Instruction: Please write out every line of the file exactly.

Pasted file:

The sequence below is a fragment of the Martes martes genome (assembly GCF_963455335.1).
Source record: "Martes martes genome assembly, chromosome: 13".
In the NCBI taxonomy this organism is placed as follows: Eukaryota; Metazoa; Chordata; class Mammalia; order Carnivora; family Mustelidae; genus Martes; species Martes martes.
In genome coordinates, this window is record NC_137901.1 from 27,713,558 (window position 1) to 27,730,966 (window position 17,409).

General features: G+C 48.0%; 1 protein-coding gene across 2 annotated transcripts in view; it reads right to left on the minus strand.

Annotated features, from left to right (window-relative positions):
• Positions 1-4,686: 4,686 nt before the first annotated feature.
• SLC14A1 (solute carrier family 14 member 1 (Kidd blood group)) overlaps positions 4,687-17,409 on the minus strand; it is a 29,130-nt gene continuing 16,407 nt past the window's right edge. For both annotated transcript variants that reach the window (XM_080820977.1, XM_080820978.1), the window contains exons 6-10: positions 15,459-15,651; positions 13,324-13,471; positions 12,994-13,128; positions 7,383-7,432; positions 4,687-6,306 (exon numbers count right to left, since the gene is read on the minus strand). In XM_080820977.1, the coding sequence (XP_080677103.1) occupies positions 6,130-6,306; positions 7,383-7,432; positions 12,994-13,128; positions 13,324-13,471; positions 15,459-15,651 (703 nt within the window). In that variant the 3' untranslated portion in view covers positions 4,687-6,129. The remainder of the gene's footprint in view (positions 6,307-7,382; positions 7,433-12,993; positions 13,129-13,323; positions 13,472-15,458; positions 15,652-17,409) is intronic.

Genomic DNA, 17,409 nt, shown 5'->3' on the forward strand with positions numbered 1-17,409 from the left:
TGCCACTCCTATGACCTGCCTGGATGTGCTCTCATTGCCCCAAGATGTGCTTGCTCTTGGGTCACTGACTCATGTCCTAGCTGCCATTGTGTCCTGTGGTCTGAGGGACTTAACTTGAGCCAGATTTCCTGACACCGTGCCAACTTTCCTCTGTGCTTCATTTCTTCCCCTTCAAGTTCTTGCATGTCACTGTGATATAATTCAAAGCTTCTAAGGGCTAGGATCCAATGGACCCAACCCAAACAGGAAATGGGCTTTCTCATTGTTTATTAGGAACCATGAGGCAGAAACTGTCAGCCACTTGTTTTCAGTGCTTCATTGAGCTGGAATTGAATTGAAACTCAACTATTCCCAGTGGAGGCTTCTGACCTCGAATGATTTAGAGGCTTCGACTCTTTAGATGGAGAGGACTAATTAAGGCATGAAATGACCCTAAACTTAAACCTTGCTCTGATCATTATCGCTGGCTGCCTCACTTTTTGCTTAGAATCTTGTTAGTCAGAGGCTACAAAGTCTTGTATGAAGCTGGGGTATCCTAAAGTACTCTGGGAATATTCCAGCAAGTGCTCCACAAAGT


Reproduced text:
The sequence below is a fragment of the Martes martes genome (assembly GCF_963455335.1).
Source record: "Martes martes genome assembly, chromosome: 13".
In the NCBI taxonomy this organism is placed as follows: Eukaryota; Metazoa; Chordata; class Mammalia; order Carnivora; family Mustelidae; genus Martes; species Martes martes.
In genome coordinates, this window is record NC_137901.1 from 27,713,558 (window position 1) to 27,730,966 (window position 17,409).

General features: G+C 48.0%; 1 protein-coding gene across 2 annotated transcripts in view; it reads right to left on the minus strand.

Annotated features, from left to right (window-relative positions):
• Positions 1-4,686: 4,686 nt before the first annotated feature.
• SLC14A1 (solute carrier family 14 member 1 (Kidd blood group)) overlaps positions 4,687-17,409 on the minus strand; it is a 29,130-nt gene continuing 16,407 nt past the window's right edge. For both annotated transcript variants that reach the window (XM_080820977.1, XM_080820978.1), the window contains exons 6-10: positions 15,459-15,651; positions 13,324-13,471; positions 12,994-13,128; positions 7,383-7,432; positions 4,687-6,306 (exon numbers count right to left, since the gene is read on the minus strand). In XM_080820977.1, the coding sequence (XP_080677103.1) occupies positions 6,130-6,306; positions 7,383-7,432; positions 12,994-13,128; positions 13,324-13,471; positions 15,459-15,651 (703 nt within the window). In that variant the 3' untranslated portion in view covers positions 4,687-6,129. The remainder of the gene's footprint in view (positions 6,307-7,382; positions 7,433-12,993; positions 13,129-13,323; positions 13,472-15,458; positions 15,652-17,409) is intronic.

Genomic DNA, 17,409 nt, shown 5'->3' on the forward strand with positions numbered 1-17,409 from the left:
TGCCACTCCTATGACCTGCCTGGATGTGCTCTCATTGCCCCAAGATGTGCTTGCTCTTGGGTCACTGACTCATGTCCTAGCTGCCATTGTGTCCTGTGGTCTGAGGGACTTAACTTGAGCCAGATTTCCTGACACCGTGCCAACTTTCCTCTGTGCTTCATTTCTTCCCCTTCAAGTTCTTGCATGTCACTGTGATATAATTCAAAGCTTCTAAGGGCTAGGATCCAATGGACCCAACCCAAACAGGAAATGGGCTTTCTCATTGTTTATTAGGAACCATGAGGCAGAAACTGTCAGCCACTTGTTTTCAGTGCTTCATTGAGCTGGAATTGAATTGAAACTCAACTATTCCCAGTGGAGGCTTCTGACCTCGAATGATTTAGAGGCTTCGACTCTTTAGATGGAGAGGACTAATTAAGGCATGAAATGACCCTAAACTTAAACCTTGCTCTGATCATTATCGCTGGCTGCCTCACTTTTTGCTTAGAATCTTGTTAGTCAGAGGCTACAAAGTCTTGTATGAAGCTGGGGTATCCTAAAGTACTCTGGGAATATTCCAGCAAGTGCTCCACAAAGT